Marketing Tips: Are You Offering Too Many Choices?
All or Nothing
After a lovely lunch at a French bakery and restaurant, my neighbor friend and I walked across the street to a tea shop to grab a beverage for the drive home. What a darling place this was! Daintily and whimsically decorated and selling almost every imaginable tea and tea gadget. But that was the problem.
Walked up to the tea bar and asked for an iced green tea (a daily routine for me). The barista pointed out my options on an overhead board that was maybe 10 feet by 4 feet, literally covered with lists of teas available. There might have been up to 60 varieties or more, some choices having "guess what this is" type names. After getting dizzy from staring at the list for a number of minutes, I randomly chose a peach version that was okay, but not something I'd order again. Definitely not something I'd make a special trip to get.
The Problem Caused by Marketing Too Many Choices
We always want choice because we want to feel like we're in control. But when presented with too many choices, we have difficulty processing our options and may be disappointed with any choice we make... or worse, choose nothing at all due to overwhelm, as evidenced by the above examples. Translation for business owners: Less sales.
This problem has been referred to as "overchoice," a term reported to be coined by Alvin Toffler in Future Shock (Wikipedia). One of the leading experts in this topic is Sheena Iyengar, author of The Art of Choosing.
How Small Businesses Fail When It Comes to the Issue of Choice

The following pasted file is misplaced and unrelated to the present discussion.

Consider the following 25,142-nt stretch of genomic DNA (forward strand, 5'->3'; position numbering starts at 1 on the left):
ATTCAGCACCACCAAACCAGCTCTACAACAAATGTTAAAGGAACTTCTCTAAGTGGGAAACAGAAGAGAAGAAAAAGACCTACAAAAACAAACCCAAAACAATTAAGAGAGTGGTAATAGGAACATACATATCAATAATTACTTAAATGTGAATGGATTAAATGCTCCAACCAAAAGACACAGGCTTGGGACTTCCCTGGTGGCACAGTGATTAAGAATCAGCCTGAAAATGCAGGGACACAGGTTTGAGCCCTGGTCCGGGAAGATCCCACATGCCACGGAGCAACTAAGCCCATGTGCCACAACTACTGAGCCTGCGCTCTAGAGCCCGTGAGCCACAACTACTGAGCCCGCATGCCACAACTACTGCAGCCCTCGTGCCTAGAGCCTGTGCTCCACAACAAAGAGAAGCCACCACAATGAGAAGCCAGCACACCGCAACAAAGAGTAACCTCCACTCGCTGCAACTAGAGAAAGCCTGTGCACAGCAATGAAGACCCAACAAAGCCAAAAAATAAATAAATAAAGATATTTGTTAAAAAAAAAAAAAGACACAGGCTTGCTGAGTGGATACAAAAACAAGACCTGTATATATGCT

Offering too many choices is an exceptionally critical problem for small businesses and micro businesses. In addition to driving away or lowering sales by overwhelming their customers, they overwhelm their expenses, too, by offering too many options. Added inventory, more warehousing, additional staffing, more marketing costs... the stresses that too many choices can add to a smaller operation are legion.
The "Good, Better, Best" Strategy
Three is a magical and mystical number in many cultures. But it can also be a winner in marketing since it can make it easier for customers to make a decision from this limited set of options.
Offering three levels of choice was made popular by retailing pioneers such as Sears and Montgomery Ward in their heyday. A "Good, Better, Best" range of options was common in their catalogs and in stores.
This range of options is common in many other arenas, too, particularly for services. Many online services today offer a entry-level "freemium" service (the "good"), with upgrades to standard (the "better") and premium (the "best") paid service levels. This set of options usually isn't decided upon by chance, it's by design.
Back to the Tea Shop...
In many everyday product and service marketing scenarios, a "Good, Better, Best" or limited-tier offering structure is practical for both businesses and customers. But can a case be made for offering everything imaginable such as the tea shop did? Yes, with some qualifications.